At Willamette Writers Conference, Chuck Palahniuk said, "You have to give up what you have, to have what you want."  How often do I get in my own way because I'm holding on to things that are broken?

So yeah, today I'm transferring posts and letting go.

What things are holding you back?

Aug 4, 2010

Tweeting at Willamette Writers Conference

I’ll be live tweeting from the Willamette Writers Conference this weekend.  Yay!  Although my regular twitter account is @johannaharness, I live tweet as @johannalive so I don’t irritate with my high level of chatter.

Well, for starters, I don’t want to miss being in Portland the way I missed being in Seattle for PNWA.  I don’t like being in a place and only being outside for the short jaunt from airport to hotel to airport.  I get Setting Sickness.  I could be anywhere. It’s horrible.

So I’m leaving a little early this time, heading for Powell’s first and then maybe The Chinese Garden or Voodoo Donuts or Music Millennium or. . . okay, yeah, I’m not going to see all my favorite places, but I do plan to start the conference knowing where I am.  Hopefully I’ll get some photos tweeted so you know where I am too.  I love Portland.  I think you’ll love it too.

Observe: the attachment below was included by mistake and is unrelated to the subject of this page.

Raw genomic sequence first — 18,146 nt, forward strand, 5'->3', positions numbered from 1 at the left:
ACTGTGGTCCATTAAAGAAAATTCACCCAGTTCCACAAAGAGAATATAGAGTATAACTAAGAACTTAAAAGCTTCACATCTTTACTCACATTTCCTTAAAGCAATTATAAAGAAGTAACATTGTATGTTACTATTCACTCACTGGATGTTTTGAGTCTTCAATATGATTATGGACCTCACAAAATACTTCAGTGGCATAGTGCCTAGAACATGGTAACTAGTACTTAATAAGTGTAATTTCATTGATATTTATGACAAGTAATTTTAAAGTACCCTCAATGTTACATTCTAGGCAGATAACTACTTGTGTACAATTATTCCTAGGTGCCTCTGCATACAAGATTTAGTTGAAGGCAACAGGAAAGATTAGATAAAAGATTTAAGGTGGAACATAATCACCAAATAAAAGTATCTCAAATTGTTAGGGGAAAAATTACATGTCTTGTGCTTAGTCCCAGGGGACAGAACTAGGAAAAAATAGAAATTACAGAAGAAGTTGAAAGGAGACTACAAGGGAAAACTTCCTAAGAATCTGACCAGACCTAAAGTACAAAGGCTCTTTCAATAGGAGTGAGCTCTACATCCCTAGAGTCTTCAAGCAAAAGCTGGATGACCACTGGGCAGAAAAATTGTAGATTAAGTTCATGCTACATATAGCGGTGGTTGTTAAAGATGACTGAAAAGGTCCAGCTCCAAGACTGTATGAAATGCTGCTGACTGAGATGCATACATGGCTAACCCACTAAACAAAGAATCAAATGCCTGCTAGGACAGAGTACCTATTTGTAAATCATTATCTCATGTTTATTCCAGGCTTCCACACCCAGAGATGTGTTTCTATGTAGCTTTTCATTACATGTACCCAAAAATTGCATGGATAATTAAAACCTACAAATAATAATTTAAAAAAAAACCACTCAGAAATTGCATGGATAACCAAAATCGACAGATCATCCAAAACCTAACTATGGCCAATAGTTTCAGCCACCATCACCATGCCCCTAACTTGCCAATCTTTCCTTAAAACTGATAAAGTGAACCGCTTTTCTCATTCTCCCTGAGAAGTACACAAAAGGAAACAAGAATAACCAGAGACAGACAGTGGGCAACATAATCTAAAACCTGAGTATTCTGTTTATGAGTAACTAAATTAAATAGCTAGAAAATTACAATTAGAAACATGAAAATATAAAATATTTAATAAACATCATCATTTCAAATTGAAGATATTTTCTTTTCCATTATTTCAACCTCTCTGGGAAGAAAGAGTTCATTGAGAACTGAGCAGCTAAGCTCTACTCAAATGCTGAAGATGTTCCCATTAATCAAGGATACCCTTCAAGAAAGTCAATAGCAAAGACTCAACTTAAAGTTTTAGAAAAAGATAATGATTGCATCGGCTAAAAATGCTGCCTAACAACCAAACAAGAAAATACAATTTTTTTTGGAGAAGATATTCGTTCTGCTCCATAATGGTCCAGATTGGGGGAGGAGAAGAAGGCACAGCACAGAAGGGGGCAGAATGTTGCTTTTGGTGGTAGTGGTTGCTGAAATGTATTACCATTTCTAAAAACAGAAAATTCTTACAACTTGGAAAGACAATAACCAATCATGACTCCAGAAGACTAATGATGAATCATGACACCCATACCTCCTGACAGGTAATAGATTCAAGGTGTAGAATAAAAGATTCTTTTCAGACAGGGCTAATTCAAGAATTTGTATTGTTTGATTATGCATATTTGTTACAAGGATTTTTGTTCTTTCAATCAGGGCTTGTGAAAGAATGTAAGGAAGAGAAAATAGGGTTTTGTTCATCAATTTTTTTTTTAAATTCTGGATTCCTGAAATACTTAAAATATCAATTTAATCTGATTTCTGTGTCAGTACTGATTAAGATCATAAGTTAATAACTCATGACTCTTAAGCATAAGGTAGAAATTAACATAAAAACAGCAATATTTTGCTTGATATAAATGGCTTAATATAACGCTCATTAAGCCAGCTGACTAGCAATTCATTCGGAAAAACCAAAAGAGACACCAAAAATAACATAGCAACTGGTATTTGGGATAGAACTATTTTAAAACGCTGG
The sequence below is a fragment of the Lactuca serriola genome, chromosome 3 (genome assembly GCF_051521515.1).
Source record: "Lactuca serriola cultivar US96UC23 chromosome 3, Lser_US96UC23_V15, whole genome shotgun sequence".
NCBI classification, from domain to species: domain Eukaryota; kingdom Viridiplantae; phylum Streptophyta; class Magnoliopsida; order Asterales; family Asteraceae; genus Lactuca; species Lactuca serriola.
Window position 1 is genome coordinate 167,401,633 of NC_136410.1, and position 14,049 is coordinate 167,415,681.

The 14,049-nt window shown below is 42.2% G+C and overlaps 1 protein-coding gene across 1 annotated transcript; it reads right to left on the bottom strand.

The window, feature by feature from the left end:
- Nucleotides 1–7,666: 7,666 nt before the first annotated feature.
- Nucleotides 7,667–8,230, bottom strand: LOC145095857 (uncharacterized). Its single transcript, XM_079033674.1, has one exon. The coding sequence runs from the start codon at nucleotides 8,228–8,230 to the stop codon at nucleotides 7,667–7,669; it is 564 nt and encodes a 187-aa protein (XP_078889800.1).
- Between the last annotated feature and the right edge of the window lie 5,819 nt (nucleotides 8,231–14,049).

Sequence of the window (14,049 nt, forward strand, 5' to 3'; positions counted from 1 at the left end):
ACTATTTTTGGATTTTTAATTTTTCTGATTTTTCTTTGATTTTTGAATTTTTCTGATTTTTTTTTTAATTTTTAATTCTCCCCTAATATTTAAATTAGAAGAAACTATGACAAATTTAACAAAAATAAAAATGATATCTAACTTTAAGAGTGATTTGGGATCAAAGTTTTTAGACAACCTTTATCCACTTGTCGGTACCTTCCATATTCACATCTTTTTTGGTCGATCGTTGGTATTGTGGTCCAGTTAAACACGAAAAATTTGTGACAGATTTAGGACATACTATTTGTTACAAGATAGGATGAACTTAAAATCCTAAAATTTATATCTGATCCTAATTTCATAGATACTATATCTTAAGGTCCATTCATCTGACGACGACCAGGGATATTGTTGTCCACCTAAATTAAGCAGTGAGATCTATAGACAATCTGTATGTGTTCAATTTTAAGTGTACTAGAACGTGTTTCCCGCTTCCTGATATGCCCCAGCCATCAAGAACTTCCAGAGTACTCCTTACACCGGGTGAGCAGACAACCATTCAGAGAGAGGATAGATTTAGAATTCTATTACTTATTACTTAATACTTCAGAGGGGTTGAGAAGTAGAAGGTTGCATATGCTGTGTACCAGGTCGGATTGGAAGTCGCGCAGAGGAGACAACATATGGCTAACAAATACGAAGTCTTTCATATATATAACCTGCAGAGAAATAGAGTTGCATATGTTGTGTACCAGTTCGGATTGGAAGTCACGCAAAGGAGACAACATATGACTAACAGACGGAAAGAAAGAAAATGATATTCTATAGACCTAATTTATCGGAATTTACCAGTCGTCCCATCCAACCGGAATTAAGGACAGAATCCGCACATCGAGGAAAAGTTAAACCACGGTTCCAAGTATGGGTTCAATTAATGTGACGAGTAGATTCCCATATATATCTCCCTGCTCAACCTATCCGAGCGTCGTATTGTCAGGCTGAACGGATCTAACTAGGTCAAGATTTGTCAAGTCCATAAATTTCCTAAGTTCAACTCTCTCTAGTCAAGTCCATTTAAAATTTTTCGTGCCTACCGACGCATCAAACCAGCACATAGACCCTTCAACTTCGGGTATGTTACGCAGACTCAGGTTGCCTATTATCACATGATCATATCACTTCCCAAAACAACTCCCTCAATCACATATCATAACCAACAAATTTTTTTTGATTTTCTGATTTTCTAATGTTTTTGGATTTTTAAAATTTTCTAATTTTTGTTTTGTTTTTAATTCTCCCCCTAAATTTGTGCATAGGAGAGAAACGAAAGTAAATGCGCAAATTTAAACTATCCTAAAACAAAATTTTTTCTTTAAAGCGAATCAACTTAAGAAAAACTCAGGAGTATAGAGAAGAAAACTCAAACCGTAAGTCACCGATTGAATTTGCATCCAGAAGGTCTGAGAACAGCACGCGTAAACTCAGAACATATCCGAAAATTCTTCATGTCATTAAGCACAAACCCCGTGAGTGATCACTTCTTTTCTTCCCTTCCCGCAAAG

Thursday evening is early registration and pitch practice and that’s all, so look for a ten percent chance of wordy tweeting and a high concentration of travel-related twitpics.

Friday, Saturday, and Sunday the fun really begins.  I’ve written to speakers ahead of time and I’m live tweeting from workshops where I’ve asked for and received permission to tweet.  There will be a smattering of descriptive tweets from panel discussions and other less-tweetable events, but workshop speakers will receive most of my attention because their workshops intrigued me and the speakers were cool with tweeting.

Be sure to visit the speaker websites, leave comments on blogs, and let them know (when appropriate) that you’re there because of live tweeting.  Speakers need this feedback to make decisions about tweeting at future events.  If you buy a book because of live tweeting, this is especially important feedback for them to have!  When you go to your next event and ask someone about live tweeting, we want the response to continue to be as positive and enthusiastic as it’s been for me this season.